The Hodgman Liberal Government has today released a discussion paper regarding proposed changes to Tasmania’s bail laws to address long-standing community concerns of offenders being released on bail, only to reoffend.
The community and police are tired of offenders committing crimes after being granted bail, and it is clear changes are needed to restore community confidence in the justice system and to prioritise community safety.
The paper outlines several potential changes to the existing laws, including introducing the presumption against bail for those alleged to have committed serious crimes, particularly of a violent or sexual nature, as well as for repeat offenders or those who have shown a propensity to breach bail conditions or court orders in the past.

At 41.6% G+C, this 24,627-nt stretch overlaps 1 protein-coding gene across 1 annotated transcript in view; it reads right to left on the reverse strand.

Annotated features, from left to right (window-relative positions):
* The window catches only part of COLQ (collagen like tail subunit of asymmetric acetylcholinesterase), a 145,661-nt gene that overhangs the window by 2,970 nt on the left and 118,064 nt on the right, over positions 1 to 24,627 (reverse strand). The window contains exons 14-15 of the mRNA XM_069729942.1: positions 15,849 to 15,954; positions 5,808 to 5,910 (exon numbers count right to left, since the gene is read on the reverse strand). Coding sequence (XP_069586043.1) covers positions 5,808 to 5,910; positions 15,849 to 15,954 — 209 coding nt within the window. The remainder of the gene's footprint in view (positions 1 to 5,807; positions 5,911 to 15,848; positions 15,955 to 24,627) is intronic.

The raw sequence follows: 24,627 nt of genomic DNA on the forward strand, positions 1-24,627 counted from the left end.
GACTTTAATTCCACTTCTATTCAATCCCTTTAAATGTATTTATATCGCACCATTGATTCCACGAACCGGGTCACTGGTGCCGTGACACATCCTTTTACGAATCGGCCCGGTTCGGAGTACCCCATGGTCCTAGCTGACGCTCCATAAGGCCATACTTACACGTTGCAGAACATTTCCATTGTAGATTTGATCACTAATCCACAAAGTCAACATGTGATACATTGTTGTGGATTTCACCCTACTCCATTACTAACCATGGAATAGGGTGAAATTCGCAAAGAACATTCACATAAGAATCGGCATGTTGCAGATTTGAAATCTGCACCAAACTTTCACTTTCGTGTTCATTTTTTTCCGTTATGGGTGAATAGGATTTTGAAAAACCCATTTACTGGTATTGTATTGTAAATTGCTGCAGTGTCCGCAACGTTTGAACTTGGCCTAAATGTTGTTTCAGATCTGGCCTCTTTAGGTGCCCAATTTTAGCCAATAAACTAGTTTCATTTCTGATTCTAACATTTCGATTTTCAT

If enacted, these changes would mean that offenders charged with serious crimes will have to demonstrate why they should be bailed, rather than the Prosecution needing to demonstrate why they shouldn’t be.
Serious crimes that will fall under these requirements include:
* Grievous Bodily Harm;
* Producing Child Exploitation Material;
* Distributing Child Exploitation Material;
* Aggravated Armed Robbery;
* Armed Robbery; and
* Serious Drug Trafficking.
The paper also outlines changes regarding the use of bench justices, to provide clarity on who is able to grant bail and under what circumstances it will be granted.
These proposed reforms will ensure the bail system operates in line with community expectations, and the responses to the discussion paper will be collated by the Department.
They will then consult with legal stakeholders and draw on the work of other jurisdictions to ensure any changes have the desired effect of prioritising community safety and keeping dangerous offenders behind bars, not roaming the streets.